Figures released by StuRents, a website listing student accommodation prices across the UK, reveal that Oxford students pay 32.63 per cent less for privately rented accommodation when compared to local residents.

The analysis looked at 25,572 student properties across the UK, and collated the data to compare whether or not students are paying a premium on housing, when compared to non-student renters.

The average cost of privately rented accommodation in Oxford for students is es- timated to be £102.50 per person per week. In comparison, the overall average rent for non-students in equivalent accommodation per week is £152.15.

This places Oxford second in StuRents’ ranking of the differences between student and non-student accommodation rent values. The only university city where this dif- ference was greater was Reading.

The study also found that there was a regional discrepancy between students who pay a premium for rented accommodation, and those who pay comparatively less.

Whilst students renting in several cities in the north of the country, such as Loughborough, Durham, and Lincoln, pay premiums of up to 36.08 per cent, students living in cit- ies in the south of England have discounted accommodation compared to the average cost of renting in these areas.

Speaking on these regional discrepancies, Tom Walker, the CEO of StuRents, stated, “Analysis of StuRents’ rental data has unveiled a new side to regional variances in the student housing market, indicating that the crown for the most expensive city on a stu- dent rental basis is by no means clear-cut. Clearly value is relative, so comparing inter-city student rental prices purely on an abso- lute basis is perhaps a little one-dimensional. 

“The most fascinating outcome of StuRents’ in-house research is that the story of the most expensive student towns, as defined by which towns have the highest average per-person-per-week rent, is incomplete.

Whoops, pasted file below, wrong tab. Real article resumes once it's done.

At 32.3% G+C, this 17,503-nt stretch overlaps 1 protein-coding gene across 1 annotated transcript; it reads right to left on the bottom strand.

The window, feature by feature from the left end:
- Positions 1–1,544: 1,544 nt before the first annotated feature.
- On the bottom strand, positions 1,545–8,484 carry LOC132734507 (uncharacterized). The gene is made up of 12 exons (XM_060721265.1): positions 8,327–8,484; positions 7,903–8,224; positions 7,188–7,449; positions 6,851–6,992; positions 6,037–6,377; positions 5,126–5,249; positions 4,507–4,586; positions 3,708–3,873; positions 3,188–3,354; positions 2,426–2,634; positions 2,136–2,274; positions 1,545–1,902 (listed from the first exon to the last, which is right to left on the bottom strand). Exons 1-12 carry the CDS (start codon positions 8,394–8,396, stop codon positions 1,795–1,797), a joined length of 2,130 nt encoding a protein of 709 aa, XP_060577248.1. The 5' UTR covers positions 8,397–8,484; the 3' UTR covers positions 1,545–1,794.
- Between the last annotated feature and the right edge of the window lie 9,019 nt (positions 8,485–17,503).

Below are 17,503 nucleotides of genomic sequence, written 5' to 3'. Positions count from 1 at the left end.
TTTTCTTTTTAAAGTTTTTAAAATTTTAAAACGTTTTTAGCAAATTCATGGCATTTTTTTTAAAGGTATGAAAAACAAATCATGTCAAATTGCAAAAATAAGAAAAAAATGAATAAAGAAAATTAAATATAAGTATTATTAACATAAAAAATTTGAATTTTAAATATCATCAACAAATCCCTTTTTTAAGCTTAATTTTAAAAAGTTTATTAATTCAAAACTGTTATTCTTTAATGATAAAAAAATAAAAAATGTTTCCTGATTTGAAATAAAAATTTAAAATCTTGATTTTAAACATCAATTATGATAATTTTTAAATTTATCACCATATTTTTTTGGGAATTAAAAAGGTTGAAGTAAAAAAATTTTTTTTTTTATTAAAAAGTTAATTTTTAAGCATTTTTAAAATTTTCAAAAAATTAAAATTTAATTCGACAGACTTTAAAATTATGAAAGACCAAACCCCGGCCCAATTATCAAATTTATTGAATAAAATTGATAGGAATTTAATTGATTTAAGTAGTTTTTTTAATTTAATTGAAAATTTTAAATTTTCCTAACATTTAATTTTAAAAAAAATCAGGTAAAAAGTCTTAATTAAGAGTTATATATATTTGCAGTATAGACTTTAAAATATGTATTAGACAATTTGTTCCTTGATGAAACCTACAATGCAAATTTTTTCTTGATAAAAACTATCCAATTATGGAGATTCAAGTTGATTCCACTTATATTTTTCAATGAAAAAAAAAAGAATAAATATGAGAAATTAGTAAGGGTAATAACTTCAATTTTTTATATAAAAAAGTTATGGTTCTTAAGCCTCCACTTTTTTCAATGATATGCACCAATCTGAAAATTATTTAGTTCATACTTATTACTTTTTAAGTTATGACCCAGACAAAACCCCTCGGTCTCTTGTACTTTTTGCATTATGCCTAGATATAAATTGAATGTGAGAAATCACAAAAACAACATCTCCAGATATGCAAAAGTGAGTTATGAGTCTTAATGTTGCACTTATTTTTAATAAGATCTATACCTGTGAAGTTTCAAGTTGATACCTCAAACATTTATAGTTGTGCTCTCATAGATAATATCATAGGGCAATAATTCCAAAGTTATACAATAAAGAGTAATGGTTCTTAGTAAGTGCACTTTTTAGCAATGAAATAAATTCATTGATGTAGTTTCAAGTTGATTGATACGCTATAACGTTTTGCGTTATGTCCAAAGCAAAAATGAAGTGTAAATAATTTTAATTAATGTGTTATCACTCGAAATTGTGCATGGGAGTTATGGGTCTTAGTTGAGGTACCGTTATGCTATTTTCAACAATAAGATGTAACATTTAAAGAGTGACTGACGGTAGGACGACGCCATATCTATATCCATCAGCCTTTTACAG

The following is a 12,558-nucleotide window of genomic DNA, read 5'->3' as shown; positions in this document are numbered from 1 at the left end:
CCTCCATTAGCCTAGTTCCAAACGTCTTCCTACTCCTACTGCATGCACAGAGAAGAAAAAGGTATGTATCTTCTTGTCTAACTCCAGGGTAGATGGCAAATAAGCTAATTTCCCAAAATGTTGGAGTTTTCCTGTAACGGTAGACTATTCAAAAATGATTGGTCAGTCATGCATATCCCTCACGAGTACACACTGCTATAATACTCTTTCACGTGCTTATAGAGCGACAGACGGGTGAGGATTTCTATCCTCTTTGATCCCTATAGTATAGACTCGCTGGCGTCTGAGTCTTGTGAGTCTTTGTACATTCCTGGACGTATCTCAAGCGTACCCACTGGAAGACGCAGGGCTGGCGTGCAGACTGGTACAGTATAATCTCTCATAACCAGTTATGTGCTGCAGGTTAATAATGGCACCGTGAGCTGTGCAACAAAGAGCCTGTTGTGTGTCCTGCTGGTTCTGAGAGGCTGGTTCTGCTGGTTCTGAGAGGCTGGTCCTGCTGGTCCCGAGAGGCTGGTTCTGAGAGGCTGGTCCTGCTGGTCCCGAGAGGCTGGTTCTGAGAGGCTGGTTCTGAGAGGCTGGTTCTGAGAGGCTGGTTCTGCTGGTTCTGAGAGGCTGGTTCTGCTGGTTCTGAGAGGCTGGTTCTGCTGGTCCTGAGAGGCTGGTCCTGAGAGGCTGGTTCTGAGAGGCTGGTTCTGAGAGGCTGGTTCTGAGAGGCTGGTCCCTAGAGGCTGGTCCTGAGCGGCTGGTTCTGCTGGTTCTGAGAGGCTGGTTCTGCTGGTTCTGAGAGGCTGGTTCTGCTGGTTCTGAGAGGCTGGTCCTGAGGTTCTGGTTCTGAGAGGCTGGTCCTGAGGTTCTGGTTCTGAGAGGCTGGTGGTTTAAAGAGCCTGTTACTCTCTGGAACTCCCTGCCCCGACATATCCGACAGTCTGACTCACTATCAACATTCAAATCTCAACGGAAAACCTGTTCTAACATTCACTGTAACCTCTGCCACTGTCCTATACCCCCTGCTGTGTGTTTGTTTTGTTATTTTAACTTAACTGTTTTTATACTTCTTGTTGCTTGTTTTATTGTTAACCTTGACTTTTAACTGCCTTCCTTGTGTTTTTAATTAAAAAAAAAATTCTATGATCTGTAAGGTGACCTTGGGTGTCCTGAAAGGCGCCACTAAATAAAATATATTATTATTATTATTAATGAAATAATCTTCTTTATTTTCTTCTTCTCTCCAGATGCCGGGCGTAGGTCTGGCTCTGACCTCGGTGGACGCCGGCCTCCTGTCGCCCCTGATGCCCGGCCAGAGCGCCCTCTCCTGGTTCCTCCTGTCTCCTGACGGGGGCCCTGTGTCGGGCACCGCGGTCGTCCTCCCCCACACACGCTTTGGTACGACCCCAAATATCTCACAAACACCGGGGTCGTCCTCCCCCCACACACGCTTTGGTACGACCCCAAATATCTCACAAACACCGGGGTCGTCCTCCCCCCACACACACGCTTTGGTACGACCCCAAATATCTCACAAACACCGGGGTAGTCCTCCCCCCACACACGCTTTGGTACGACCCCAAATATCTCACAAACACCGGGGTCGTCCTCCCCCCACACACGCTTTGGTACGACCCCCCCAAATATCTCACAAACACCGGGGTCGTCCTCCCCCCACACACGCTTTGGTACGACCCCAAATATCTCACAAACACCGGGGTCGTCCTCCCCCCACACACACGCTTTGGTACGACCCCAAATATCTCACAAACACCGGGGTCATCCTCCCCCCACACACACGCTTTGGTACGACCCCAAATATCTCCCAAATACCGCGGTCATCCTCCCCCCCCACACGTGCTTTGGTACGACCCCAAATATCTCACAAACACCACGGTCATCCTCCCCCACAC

“In towns and cities where the mainstream rental market suffers from upwards pressure as a result of a burgeoning demand from young professionals and out-of-reach house prices, the student rental sector seems to trade at a discount to the market average.

“Conversely, the general consensus in the northern half of England seems to be that students represent a more premium demographic, and rental prices are adjusted upwards to accommodate this.”

Councillor Bob Price told Cherwell, “Rents in the private sector in Oxford are amongst the highest in the country and often provide poor value for money for the quality of the accommodation.”

“The Council’s licensing policy for HMOs [Housing in Multiple Occupation] has seen significant improvements across the sector, but the lack of housing in the city and the high demand for it is continuing to increase rents and drive growth in the size of the pri- vate rented sector.

“High rents are making it increasingly difficult for the Council to acquire accommodation for families accepted as homeless, resulting in a number of referrals out of the city.” 

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